Natan Sharansky is a prominent Israeli politician, human rights activist and author, who spent years in a Soviet prison for allegedly spying for the Defense Intelligence Agency.
Sharansky was denied an exit visa to Israel in 1973. The reason for the visa denial was that he had access, at some point in his career, to information vital to the national security of the Soviet and now could not be allowed to leave. After that, Sharansky became a human rights activist and a representative of the Moscow Helsinki Group. Sharansky was one of the founders of the movement of conscientious objectors in Moscow.
In 1977, Sharansky was arrested on charges of spying for the DIA and treason and sentenced to 13 years hard labor in Perm 35, a Siberian labor camp (Gulag). Sharansky appeared in the March 1990 edition of the magazine National Geographic. In “The Last Days of the Gulag” Mike Edwards, profiles with photos and text of one of the few remaining in the Soviet prison labor camp (known as the Gulag.) The article shows photos of Sharansky and his wife Avital at their home in Israel view the photos of the same gulag where Sharansky was imprisoned, but, as it turned out in 1990.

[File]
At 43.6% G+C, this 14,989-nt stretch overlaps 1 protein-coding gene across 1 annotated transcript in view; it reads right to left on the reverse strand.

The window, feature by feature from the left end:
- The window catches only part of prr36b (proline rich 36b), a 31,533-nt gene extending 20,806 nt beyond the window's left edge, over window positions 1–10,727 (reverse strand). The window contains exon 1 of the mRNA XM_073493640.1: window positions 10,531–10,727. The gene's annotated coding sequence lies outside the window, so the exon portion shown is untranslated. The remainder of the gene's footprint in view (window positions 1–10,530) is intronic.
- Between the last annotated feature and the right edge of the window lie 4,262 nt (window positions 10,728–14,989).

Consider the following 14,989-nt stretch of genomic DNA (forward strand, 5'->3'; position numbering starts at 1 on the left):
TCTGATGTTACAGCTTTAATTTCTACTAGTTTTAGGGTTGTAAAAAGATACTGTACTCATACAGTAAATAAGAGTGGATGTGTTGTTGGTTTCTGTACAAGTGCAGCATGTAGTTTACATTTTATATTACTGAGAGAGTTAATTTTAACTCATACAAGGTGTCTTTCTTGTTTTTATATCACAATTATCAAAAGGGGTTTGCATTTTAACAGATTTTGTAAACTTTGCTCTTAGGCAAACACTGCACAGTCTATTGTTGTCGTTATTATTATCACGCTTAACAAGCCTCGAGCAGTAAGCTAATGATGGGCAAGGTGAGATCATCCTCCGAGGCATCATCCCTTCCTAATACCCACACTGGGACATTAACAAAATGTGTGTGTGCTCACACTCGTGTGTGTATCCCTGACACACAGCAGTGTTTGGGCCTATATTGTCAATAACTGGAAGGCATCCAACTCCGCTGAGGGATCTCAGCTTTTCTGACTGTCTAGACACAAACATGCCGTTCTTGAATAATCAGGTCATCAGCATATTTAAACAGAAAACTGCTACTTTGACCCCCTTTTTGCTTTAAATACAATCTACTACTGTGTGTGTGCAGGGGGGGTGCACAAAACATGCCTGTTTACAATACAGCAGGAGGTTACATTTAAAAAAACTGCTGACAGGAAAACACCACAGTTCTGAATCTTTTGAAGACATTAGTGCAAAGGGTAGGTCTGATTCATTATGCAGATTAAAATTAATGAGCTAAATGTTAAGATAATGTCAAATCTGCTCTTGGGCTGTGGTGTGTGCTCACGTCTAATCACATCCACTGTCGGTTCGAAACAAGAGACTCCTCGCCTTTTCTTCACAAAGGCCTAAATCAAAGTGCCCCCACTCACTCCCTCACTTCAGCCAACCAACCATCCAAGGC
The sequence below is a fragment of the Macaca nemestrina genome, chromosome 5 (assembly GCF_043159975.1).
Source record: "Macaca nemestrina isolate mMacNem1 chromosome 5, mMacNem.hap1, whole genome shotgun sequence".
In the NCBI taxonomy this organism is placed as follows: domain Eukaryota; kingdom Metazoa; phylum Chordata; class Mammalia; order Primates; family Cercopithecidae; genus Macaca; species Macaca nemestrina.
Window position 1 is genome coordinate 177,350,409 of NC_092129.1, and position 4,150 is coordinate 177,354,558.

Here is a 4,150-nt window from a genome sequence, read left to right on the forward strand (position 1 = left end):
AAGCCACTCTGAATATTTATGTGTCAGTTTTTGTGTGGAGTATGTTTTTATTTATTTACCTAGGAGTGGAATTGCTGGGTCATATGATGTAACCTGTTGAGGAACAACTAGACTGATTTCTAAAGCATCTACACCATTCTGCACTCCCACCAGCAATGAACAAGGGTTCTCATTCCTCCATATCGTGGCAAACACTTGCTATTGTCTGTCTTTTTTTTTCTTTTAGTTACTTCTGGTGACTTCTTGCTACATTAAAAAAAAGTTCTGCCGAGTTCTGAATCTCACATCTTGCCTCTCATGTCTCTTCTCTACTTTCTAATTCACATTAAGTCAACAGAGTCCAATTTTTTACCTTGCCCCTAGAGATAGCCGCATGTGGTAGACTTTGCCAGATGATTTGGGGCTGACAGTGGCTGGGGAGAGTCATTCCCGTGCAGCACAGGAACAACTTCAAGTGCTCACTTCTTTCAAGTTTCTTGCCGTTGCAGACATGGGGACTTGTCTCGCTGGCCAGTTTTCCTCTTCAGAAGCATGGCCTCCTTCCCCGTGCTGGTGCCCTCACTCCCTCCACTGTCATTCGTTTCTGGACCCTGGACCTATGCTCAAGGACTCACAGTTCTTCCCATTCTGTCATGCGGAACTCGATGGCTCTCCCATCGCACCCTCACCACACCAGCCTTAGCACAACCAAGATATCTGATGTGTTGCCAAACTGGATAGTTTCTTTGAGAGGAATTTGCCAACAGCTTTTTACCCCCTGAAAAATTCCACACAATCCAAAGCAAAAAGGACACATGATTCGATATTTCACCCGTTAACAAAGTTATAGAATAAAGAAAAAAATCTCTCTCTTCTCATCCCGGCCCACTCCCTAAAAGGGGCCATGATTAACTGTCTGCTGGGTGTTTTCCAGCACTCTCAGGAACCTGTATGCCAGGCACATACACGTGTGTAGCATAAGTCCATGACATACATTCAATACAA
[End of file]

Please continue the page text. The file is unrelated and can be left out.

Sharansky said in the article that after viewing images of faces prisoner he could discern that the minutes of oppression was still at work. In addition, the author has shown the photo Sharansky cold isolation cell where he Sharansky was limited. Sharansky noted with irony that conditions have improved slightly – Stark cells now showed a thin bench bolted to the middle of the floor. He said that if this bench there when he was there, he could use it to sleep, though unpleasant.